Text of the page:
sort of like the 300 spartans

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i like shock and awe kill half of them and the other half will retreat

 

sort of like the 300 spartans

I like hitting them with a couple remote control IEDs, and while they are

Running around, then we now down as many as we can without exposing too many of us.

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During the revolutionary war, General Washington and all the other Generals hated the militias initially. They wouldn't stand up and fight in line with the standing armies, they would dessert the army as it traveled away from their home territories, and the militia units would disperse when the lobster backs got closer during the battles. Gen. Washington figured out how best to use the militia, as skirmishers and screeners during/before battles, then during the march of the army, the militia would harrass and slow the british army, giving Gen Washington some breathing room. The militias also acted as guides, runners, and intelligence gatherers in their home territories. It is my understanding that after Gen Washington started using the militias in this manner, his opinion of the militias changed drastically and he began to praise them highly for their skill and bravery.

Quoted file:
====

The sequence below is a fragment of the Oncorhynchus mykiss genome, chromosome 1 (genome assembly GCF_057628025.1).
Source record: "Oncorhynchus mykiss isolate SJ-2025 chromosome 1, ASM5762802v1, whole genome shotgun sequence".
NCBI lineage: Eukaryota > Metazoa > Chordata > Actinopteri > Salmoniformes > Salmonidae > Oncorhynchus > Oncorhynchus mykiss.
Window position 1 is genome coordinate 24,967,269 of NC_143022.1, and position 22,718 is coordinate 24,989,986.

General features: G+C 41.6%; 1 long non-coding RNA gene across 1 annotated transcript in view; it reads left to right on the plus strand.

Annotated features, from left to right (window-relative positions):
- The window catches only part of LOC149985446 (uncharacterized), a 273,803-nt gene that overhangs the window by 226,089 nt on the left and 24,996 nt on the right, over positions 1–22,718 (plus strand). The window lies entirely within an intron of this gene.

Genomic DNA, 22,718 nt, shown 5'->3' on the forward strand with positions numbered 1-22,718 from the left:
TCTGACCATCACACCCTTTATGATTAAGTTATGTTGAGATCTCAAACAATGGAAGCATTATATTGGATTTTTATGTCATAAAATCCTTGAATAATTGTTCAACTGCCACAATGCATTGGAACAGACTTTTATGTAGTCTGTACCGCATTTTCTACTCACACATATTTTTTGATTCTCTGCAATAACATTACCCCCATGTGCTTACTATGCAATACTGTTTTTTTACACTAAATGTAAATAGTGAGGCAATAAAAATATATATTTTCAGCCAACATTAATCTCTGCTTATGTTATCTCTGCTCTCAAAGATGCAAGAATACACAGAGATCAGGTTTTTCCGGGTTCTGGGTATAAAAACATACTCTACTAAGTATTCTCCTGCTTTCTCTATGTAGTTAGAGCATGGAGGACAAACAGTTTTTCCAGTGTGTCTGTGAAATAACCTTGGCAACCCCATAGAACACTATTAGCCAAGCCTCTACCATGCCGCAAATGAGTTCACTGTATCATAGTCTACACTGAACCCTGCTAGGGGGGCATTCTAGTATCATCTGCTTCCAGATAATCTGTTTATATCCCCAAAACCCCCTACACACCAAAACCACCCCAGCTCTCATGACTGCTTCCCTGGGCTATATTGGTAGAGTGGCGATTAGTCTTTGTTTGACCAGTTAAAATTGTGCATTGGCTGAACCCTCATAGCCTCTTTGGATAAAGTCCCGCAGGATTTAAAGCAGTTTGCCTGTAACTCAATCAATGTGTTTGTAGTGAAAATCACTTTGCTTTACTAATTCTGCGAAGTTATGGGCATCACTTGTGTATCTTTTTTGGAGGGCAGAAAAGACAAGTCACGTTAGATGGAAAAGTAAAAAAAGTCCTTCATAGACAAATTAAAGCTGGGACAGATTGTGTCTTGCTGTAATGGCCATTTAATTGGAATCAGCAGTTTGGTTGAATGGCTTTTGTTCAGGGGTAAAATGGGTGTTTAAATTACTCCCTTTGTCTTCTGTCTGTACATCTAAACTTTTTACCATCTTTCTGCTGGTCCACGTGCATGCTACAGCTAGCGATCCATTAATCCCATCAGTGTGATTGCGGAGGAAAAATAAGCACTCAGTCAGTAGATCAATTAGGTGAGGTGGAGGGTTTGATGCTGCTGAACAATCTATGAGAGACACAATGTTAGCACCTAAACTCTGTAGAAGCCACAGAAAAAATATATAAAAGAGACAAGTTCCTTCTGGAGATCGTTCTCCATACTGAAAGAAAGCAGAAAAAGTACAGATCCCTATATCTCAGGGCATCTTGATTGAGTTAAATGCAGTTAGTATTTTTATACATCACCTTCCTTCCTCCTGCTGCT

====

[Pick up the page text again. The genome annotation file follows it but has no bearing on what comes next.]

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Until the Battle of Cowens, in South Carolina. The milita use used as a lure (bait), drawing the Redcoats into a battle with the regular Army. Sadly however, in our future I do not see a "regular" American army aiding us. For the UN will most likely base Russian and Cuban troops on the East side of the Mississippi, and Chinese on the west. Its a theory, but it seems logical.

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For the UN will most likely base Russian and Cuban troops on the East side of the Mississippi, and Chinese on the west. Its a theory, but it seems logical.

 

This brings up a whole other can of worms about border state invasions and takeovers by immigrants. Then local gang warfare and mob violence...

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This brings up a whole other can of worms about border state invasions and takeovers by immigrants. Then local gang warfare and mob violence...

 

Mob violence is an almost absolute, and maybe some immigrants might try something like that. My question is why would Tennessee or Mississippi want to invade here?